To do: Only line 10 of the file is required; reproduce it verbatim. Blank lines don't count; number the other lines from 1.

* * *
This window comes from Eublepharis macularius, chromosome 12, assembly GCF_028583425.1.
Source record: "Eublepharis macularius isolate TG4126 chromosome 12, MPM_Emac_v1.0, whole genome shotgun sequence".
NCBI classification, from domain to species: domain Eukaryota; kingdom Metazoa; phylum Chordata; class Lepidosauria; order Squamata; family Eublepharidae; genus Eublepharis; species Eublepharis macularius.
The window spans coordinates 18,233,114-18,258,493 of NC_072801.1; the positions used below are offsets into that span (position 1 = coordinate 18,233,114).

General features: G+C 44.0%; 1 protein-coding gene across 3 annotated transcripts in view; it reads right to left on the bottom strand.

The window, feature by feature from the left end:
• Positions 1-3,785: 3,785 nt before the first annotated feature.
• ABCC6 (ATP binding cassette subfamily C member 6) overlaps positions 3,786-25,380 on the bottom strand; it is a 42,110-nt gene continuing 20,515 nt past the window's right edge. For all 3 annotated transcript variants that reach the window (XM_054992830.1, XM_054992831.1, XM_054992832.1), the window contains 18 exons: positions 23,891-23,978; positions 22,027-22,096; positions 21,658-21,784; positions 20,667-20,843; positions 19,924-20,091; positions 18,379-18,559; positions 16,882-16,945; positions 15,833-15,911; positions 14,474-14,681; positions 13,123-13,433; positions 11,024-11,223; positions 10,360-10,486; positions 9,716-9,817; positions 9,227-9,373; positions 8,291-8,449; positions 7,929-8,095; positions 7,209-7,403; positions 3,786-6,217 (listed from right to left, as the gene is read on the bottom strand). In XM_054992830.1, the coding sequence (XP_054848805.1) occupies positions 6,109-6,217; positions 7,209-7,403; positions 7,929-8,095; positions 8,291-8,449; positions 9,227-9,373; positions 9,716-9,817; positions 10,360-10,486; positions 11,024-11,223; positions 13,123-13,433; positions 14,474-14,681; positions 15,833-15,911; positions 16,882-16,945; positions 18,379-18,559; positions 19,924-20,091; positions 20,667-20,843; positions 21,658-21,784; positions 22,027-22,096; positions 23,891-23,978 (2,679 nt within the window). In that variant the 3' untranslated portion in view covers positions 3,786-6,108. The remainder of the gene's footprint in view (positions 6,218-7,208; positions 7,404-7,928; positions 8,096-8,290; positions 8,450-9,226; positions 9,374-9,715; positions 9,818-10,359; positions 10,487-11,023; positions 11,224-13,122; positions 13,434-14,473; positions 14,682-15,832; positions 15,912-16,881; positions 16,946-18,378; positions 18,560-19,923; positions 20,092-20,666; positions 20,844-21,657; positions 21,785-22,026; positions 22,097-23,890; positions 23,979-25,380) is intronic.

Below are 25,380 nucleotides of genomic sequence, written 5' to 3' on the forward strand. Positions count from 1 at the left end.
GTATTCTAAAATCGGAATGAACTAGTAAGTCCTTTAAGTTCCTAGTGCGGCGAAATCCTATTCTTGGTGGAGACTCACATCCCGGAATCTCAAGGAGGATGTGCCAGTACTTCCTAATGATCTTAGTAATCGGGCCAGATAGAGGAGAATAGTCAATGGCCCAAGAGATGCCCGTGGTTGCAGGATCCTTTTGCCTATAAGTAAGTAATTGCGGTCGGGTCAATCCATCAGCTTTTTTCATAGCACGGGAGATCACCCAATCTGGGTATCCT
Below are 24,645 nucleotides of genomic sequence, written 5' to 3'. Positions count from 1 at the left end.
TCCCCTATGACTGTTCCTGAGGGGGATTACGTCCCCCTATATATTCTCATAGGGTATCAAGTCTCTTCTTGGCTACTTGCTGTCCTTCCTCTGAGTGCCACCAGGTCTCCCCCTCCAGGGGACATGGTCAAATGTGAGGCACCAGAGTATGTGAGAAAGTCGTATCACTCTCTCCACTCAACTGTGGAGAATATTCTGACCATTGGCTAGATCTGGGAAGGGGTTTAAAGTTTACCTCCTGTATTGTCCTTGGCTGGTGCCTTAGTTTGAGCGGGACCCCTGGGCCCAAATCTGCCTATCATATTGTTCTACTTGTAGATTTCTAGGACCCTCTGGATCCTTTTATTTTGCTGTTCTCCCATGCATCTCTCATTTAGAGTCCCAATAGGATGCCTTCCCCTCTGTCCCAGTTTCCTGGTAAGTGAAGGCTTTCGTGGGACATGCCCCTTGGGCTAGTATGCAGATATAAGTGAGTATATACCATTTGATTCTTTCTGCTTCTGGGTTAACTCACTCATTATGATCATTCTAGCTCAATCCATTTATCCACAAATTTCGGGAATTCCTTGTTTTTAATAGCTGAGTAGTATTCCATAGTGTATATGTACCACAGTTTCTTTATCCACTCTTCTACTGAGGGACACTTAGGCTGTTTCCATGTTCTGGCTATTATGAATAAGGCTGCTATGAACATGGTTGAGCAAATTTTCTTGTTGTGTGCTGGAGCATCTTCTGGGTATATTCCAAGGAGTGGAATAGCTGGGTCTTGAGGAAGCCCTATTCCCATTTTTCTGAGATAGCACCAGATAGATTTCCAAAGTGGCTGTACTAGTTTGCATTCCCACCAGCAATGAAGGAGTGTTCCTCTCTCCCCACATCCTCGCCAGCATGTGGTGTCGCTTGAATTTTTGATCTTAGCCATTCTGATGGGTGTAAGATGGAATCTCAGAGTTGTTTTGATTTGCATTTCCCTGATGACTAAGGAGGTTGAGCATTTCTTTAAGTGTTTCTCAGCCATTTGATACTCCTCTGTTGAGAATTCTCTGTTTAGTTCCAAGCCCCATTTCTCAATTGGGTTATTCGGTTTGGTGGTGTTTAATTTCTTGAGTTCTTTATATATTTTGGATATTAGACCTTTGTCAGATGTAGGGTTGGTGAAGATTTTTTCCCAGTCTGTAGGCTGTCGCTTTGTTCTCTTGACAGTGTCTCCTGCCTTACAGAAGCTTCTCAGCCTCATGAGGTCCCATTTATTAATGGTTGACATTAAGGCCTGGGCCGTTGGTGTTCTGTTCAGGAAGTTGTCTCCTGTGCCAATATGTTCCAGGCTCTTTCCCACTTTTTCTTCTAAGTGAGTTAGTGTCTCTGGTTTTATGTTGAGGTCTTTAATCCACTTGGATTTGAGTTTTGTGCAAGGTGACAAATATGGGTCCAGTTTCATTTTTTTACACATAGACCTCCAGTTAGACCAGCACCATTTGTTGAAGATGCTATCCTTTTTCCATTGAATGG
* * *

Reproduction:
GTATTCTAAAATCGGAATGAACTAGTAAGTCCTTTAAGTTCCTAGTGCGGCGAAATCCTATTCTTGGTGGAGACTCACATCCCGGAATCTCAAGGAGGATGTGCCAGTACTTCCTAATGATCTTAGTAATCGGGCCAGATAGAGGAGAATAGTCAATGGCCCAAGAGATGCCCGTGGTTGCAGGATCCTTTTGCCTATAAGTAAGTAATTGCGGTCGGGTCAATCCATCAGCTTTTTTCATAGCACGGGAGATCACCCAATCTGGGTATCCT